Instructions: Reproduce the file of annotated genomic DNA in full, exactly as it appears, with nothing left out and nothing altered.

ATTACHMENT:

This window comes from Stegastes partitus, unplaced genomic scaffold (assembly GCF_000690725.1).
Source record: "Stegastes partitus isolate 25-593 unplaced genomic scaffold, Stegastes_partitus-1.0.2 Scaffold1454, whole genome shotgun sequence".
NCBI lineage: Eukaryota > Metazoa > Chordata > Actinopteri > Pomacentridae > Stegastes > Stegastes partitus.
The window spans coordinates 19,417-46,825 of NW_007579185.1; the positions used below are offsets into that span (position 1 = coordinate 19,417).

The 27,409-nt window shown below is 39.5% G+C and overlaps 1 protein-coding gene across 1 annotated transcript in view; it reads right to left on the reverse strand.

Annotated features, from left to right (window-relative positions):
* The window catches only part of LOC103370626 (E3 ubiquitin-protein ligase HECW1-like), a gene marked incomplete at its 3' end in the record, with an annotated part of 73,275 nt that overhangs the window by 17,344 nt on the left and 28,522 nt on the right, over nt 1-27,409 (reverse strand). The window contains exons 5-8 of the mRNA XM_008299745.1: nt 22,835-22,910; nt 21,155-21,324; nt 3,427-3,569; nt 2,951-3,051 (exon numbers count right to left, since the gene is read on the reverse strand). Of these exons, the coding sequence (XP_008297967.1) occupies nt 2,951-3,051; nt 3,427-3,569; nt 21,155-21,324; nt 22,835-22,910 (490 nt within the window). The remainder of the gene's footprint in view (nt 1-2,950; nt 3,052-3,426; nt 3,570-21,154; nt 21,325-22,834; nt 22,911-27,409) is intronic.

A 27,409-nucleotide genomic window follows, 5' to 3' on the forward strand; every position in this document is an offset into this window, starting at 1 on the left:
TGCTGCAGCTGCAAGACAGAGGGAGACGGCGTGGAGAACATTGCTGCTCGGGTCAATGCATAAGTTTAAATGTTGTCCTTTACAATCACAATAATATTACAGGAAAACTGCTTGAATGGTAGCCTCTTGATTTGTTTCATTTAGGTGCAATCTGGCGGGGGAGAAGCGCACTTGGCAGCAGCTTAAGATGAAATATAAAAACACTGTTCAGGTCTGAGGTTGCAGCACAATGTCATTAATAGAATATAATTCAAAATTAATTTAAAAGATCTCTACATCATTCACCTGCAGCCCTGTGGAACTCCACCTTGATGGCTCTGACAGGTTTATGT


This window comes from Stegastes partitus, unplaced genomic scaffold (assembly GCF_000690725.1).
Source record: "Stegastes partitus isolate 25-593 unplaced genomic scaffold, Stegastes_partitus-1.0.2 Scaffold1454, whole genome shotgun sequence".
NCBI lineage: Eukaryota > Metazoa > Chordata > Actinopteri > Pomacentridae > Stegastes > Stegastes partitus.
The window spans coordinates 19,417-46,825 of NW_007579185.1; the positions used below are offsets into that span (position 1 = coordinate 19,417).

The 27,409-nt window shown below is 39.5% G+C and overlaps 1 protein-coding gene across 1 annotated transcript in view; it reads right to left on the reverse strand.

Annotated features, from left to right (window-relative positions):
* The window catches only part of LOC103370626 (E3 ubiquitin-protein ligase HECW1-like), a gene marked incomplete at its 3' end in the record, with an annotated part of 73,275 nt that overhangs the window by 17,344 nt on the left and 28,522 nt on the right, over nt 1-27,409 (reverse strand). The window contains exons 5-8 of the mRNA XM_008299745.1: nt 22,835-22,910; nt 21,155-21,324; nt 3,427-3,569; nt 2,951-3,051 (exon numbers count right to left, since the gene is read on the reverse strand). Of these exons, the coding sequence (XP_008297967.1) occupies nt 2,951-3,051; nt 3,427-3,569; nt 21,155-21,324; nt 22,835-22,910 (490 nt within the window). The remainder of the gene's footprint in view (nt 1-2,950; nt 3,052-3,426; nt 3,570-21,154; nt 21,325-22,834; nt 22,911-27,409) is intronic.

A 27,409-nucleotide genomic window follows, 5' to 3' on the forward strand; every position in this document is an offset into this window, starting at 1 on the left:
TGCTGCAGCTGCAAGACAGAGGGAGACGGCGTGGAGAACATTGCTGCTCGGGTCAATGCATAAGTTTAAATGTTGTCCTTTACAATCACAATAATATTACAGGAAAACTGCTTGAATGGTAGCCTCTTGATTTGTTTCATTTAGGTGCAATCTGGCGGGGGAGAAGCGCACTTGGCAGCAGCTTAAGATGAAATATAAAAACACTGTTCAGGTCTGAGGTTGCAGCACAATGTCATTAATAGAATATAATTCAAAATTAATTTAAAAGATCTCTACATCATTCACCTGCAGCCCTGTGGAACTCCACCTTGATGGCTCTGACAGGTTTATGT